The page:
Defensive postures were necessary, but defenses generalize cellularly in adulthood and do not expire. It takes conscious work to undo them. Ironically, as long as we keep using defenses, we actually maintain the original force of the fear.
Most people think of love as a feeling, but love is not so much a feeling as a way of being present.
Relationships are not about how two people can survive each other but about how the whole world becomes more capable of love, with all its dim anguish and glowing rapture.
The Five A’s (attention, appreciation, acceptance, affection, allowing) are simultaneously the fulfillment of our earliest needs, the requirements of adult intimacy and of universal compassion, and the essential qualities of mindfulness practice.
Our higher needs include making full use of our gifts, finding and fulfilling our calling, being loved and cherished just for ourselves, and being in relationships that honor all of these. Such needs are fulfilled in an atmosphere of the five A’s by which love is shown: attention, acceptance, appreciation, affection, and allowing.
Our tears are precious, necessary, and part of what make us such endearing creatures.
Spirituality is the intersection of three paths: letting go of ego, an unconditional yes to the conditions of human existence, and an immeasurable compassion.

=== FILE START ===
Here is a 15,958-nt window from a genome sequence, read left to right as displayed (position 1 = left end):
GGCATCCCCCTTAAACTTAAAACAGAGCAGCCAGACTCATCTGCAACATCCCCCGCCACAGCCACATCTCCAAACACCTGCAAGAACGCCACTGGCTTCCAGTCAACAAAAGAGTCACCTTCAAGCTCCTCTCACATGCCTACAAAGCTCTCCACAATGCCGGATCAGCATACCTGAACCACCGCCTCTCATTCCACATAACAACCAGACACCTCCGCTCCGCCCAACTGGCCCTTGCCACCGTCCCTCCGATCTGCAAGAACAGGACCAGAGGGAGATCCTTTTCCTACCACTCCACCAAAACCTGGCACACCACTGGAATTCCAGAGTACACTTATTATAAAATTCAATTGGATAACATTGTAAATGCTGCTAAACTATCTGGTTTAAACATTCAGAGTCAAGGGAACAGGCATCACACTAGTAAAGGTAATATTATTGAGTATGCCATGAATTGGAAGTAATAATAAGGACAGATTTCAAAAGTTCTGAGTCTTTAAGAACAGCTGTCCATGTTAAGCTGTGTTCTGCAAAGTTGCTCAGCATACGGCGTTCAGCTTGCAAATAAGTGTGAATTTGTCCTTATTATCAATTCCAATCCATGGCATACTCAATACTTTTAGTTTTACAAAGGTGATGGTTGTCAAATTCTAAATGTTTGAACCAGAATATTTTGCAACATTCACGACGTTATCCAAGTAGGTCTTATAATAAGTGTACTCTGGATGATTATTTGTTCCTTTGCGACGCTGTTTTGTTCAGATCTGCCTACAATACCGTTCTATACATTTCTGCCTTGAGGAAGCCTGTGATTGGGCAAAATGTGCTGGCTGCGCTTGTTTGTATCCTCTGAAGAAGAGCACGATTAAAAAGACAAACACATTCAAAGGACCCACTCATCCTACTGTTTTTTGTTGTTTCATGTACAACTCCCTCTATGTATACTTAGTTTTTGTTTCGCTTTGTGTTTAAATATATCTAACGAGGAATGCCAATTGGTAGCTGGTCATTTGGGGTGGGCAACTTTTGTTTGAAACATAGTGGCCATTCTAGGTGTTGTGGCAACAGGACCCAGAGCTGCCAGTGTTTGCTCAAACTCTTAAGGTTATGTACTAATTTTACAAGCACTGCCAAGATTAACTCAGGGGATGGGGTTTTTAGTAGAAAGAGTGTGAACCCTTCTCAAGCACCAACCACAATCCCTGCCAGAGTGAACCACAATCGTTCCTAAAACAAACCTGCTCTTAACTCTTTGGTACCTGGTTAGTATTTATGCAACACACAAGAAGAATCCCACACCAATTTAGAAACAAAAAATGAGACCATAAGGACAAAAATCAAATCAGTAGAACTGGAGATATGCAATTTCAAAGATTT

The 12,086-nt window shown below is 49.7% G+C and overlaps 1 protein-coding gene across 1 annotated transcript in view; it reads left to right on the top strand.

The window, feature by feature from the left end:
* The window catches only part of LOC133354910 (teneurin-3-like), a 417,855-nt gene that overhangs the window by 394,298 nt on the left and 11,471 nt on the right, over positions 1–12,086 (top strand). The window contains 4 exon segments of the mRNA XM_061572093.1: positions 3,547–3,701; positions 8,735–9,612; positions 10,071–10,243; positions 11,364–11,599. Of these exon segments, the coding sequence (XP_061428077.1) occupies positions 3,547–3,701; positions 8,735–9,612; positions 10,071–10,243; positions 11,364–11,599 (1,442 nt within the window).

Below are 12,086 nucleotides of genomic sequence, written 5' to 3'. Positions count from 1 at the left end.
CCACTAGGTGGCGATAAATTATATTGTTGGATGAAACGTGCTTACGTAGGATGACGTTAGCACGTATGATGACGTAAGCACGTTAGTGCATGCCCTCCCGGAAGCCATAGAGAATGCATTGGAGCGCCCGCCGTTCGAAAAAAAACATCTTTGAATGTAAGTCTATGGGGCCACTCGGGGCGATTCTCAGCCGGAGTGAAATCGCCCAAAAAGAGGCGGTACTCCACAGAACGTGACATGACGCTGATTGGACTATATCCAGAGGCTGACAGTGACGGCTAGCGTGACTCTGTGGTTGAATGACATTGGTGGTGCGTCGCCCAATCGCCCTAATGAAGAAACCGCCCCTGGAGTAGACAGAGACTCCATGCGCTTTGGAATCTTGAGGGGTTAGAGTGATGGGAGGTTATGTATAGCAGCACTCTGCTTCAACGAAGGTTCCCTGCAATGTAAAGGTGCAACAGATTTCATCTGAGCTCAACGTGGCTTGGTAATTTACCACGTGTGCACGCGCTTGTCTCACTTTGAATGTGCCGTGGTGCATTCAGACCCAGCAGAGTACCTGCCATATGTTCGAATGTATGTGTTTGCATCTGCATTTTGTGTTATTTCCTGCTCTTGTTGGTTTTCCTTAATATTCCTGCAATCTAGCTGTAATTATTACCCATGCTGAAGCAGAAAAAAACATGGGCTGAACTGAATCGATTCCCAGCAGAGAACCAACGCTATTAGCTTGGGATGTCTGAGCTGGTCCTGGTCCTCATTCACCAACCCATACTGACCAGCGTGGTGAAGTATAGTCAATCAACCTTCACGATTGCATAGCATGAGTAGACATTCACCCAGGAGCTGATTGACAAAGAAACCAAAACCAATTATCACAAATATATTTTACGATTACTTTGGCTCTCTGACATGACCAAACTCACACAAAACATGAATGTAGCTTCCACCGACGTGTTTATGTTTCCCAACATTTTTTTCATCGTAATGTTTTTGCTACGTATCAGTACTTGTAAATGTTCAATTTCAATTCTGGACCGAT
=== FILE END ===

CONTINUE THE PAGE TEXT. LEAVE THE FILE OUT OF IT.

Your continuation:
The more invested I am in my own ideas about reality, the more those experiences will feel like victimizations rather than the ups and downs of relating. Actually, I believe that the less I conceptualize things that way, the more likely it is that people will want to stay by me, because they will not feel burdened, consciously or unconsciously, by my projections, judgments, entitlements, or unrealistic expectations.
Once we understand that what happens beyond our control may be just what we need, we see that acceptance of reality can be our way of participating in our own evolution.
Just as our fingerprints are one-of-a-kind, so is our identity.
Each of us is a once-only articulation of what humans can be. We are rare, unmatched, mysterious. This is why the quality of openness is so crucial to our self-discovery. We cannot know ourselves by who we think we are, who others take us to be, or what our driver's license may say. We are fields of potential, some now actualized, most not yet.
The challenge is to find our destiny in exactly what we are refusing to engage in.
The human heart holds much more love than it can ever disburse in one lifetime.
True optimism is not the prospect of control over pain or elimination of it but survival through it.
What we are not changing, we are choosing.
At every stage of life, our inner self requires the nurturance of loving people attuned to our feelings and responsive to our needs who can foster our inner resources of personal power, lovability, and serenity. Those who love us understand us and are available to us with an attention, appreciation, acceptance, and affection we can feel. They make room for us to be who we are.
We were born with four words engraved on our bodies and in our hearts: Love me, hold me.